1 Samuel 15:1-26
Sermon by Pastor Josh Van Leeuwen
Introduction by Phyllis Yearick
Saul was never supposed to be the king. No man was, really. As Samuel the prophet, who had led Israel for his entire life, grew old, he set up his sons to continue his work as judges. But when they didn’t follow their father’s example, instead using their position to get whatever they could for themselves, taking bribes and corrupting justice, the elders got together and confronted Samuel. “Appoint a king to lead us,” they said, “just like everybody else.” The problem was, Israel was not supposed to be like everybody else. God was King, the ruler of his children, or was supposed to be.
So when Samuel went to God in prayer, absolutely crushed in spirit because of the people’s demand, God answered, “Go ahead and do what they ask. They aren’t rejecting you; they’re rejecting me as their King. Ever since I brought them out of Egypt they’ve been behaving like this, leaving me for other gods. Now they’re doing it to you. So let them have their own way. But warn them: tell them the way kings operate. Tell them just what they’re likely to get from a king.” Samuel delivered the message, but the people refused to change their minds. They wanted to be like all the other nations. And that is how Saul became their king.
Saul’s lineage was impressive. He was also a handsome man, standing head and shoulders above the crowd. Samuel anointed him prince over his people, and after he followed all of the prophet’s instructions God transformed him—made him a new person. But when the time came to announce him to the people, he tried to hide behind some luggage. His reign over Israel was a mix of good and bad, and his foolish choices are well documented in scripture. As long as he followed Samuel’s instructions to the letter, he was a great soldier and leader; when he disobeyed, refusing to do what God told him through the prophet, God told Samuel he was sorry he had ever made Saul king. Even worse were the times Saul partially followed orders but then pretended (or deluded himself into believing) he had been completely obedient. Of course, there were consequences for his disobedience.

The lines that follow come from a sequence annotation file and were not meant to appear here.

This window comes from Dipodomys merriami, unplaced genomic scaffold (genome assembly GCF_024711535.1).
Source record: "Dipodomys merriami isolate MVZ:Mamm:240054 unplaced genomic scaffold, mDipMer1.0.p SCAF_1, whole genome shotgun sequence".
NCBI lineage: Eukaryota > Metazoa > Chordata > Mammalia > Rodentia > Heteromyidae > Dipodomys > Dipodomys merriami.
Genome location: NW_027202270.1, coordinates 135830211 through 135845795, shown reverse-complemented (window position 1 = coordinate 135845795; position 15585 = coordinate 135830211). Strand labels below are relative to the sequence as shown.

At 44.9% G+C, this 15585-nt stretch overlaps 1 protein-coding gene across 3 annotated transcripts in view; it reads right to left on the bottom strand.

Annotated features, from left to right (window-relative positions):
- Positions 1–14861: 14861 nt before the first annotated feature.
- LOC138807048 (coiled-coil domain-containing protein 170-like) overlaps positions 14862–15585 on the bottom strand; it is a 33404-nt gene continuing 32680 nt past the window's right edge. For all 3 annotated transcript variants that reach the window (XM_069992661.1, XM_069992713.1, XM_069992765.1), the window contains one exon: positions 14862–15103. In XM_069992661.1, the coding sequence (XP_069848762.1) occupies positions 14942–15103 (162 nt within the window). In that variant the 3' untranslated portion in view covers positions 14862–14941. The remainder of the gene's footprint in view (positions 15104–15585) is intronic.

God had imposed a holy ban over Amalek, the nation that had ambushed Israel when they were coming out of Egypt. He had ordered Saul to wipe out the Amalekites and everything associated with them, including their livestock. But Saul captured King Agag alive and took the choice sheep and cattle, violating God’s orders. His justification for doing so would be comical if it weren’t so serious. He proudly said he saved the king (bowing to pressure from his own men) and spared the best livestock to sacrifice to Samuel’s God. Samuel told him: “Do you think all God wants are sacrifices—empty rituals just for show? He wants you to listen to him!” Saul gave in and confessed, but it was too late. God had already rejected Saul and decided to choose a new king. Israel disobeyed God and got the king they demanded. Saul disobeyed God and was rejected and replaced. Consequences.
The theme of obedience over sacrifice reverberates through the Old Testament. “Stop bringing meaningless offerings! . . . Learn to do right; seek justice” (Isaiah 1:13, 17 partial). “I want you to be merciful; I don’t want your sacrifices. I want you to know God; that’s more important than burnt offerings” (Hosea 6:6). “You take no delight in sacrifices or offerings. . . . I take joy in doing your will, my God, for your law is written on my heart” (Psalm 40:6-8 partial). Jesus echoed David and the prophets: “No, you were not pleased with animals burned on the altar or with other offerings for sin. Then I said, ‘Look, I have come to do your will, O God’” (Hebrews 10:6-7). What about us? We who have accepted Jesus as Savior—will we also acknowledge him as Lord and King? Will we choose to obey?
You are welcome at Westview Church! Join us this Sunday morning at 9:30 for worship (children’s worship and nursery care available) and stay for Discovery Hour (all ages, little ones through adults).